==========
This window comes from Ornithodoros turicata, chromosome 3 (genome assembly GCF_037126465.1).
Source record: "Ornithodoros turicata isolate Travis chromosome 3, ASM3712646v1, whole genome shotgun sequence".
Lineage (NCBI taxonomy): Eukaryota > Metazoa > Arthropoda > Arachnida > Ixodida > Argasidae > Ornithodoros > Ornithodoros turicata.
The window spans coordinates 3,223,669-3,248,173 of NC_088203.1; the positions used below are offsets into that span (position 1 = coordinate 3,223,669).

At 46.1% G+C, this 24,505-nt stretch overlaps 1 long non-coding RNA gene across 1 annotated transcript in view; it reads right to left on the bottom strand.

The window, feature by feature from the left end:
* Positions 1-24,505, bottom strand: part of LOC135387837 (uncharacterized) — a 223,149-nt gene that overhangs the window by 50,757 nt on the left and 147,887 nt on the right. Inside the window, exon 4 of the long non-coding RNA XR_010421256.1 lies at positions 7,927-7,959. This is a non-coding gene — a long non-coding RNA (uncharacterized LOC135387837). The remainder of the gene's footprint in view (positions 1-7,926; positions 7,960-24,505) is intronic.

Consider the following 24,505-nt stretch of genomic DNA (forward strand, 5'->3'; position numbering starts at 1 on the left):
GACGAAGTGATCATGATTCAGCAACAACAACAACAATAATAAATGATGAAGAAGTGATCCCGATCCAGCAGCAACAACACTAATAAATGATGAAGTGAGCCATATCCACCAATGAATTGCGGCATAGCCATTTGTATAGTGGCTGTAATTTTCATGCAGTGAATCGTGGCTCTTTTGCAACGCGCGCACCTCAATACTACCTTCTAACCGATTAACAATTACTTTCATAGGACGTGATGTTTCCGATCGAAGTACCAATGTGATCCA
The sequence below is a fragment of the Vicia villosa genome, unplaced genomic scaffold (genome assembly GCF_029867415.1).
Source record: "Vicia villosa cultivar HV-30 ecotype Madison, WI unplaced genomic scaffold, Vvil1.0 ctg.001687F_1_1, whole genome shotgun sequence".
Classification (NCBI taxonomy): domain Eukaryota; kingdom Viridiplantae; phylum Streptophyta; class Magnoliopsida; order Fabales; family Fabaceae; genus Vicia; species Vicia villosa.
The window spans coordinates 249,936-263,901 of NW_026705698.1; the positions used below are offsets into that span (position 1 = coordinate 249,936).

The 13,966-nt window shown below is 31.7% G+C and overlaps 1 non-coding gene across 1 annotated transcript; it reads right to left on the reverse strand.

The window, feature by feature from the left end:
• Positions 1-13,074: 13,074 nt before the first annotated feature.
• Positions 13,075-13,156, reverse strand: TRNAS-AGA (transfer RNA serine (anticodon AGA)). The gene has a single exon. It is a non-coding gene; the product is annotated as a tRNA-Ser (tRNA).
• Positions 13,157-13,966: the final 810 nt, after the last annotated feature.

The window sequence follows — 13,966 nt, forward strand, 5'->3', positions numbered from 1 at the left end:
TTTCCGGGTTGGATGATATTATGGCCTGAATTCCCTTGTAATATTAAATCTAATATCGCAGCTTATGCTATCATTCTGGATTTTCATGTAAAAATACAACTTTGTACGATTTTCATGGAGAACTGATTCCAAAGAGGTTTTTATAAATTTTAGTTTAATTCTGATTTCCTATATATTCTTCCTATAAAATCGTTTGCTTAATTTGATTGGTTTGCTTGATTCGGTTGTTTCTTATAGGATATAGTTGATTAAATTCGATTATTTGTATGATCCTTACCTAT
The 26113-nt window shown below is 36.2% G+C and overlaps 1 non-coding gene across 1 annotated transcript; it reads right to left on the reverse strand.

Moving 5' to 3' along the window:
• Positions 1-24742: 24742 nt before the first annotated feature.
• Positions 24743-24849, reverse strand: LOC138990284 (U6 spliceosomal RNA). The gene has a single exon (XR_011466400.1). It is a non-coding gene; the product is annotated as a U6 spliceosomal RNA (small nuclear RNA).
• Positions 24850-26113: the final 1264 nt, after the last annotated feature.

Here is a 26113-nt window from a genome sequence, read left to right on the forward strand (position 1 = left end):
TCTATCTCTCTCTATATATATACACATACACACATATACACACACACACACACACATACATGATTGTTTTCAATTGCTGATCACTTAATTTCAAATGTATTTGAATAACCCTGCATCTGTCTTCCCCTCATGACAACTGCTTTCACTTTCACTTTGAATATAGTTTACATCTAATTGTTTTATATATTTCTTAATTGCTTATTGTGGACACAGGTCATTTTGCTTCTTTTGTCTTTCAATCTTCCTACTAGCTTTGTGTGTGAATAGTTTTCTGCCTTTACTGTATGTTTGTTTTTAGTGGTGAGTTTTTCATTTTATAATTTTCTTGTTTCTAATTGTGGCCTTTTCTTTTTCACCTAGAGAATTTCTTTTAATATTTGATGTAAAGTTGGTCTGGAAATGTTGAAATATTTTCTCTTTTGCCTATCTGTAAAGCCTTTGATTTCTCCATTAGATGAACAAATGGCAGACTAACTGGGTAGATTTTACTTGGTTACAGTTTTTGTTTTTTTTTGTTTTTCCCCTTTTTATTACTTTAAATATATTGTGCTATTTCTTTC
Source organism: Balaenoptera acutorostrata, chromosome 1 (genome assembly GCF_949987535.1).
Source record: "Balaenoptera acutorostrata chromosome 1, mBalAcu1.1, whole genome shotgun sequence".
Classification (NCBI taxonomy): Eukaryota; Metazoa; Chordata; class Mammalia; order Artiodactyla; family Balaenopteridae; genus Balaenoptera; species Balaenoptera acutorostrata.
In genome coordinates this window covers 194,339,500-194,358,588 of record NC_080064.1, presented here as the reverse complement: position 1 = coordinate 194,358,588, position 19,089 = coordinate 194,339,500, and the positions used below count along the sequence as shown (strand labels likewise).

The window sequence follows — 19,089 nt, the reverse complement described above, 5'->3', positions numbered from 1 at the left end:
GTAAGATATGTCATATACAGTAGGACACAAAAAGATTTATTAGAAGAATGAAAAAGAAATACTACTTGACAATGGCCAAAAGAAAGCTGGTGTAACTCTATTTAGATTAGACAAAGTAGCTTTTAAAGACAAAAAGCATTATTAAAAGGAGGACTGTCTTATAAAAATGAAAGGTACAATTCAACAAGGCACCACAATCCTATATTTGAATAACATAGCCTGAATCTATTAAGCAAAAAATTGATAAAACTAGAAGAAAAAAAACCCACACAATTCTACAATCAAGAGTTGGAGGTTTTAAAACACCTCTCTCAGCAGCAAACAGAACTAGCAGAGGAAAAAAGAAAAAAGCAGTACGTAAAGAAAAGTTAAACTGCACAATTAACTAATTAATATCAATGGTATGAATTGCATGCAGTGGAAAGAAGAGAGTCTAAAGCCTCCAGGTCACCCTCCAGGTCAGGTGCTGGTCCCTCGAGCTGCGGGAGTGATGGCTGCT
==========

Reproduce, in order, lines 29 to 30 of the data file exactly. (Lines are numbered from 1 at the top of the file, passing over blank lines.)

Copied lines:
Source record: "Balaenoptera acutorostrata chromosome 1, mBalAcu1.1, whole genome shotgun sequence".
Classification (NCBI taxonomy): Eukaryota; Metazoa; Chordata; class Mammalia; order Artiodactyla; family Balaenopteridae; genus Balaenoptera; species Balaenoptera acutorostrata.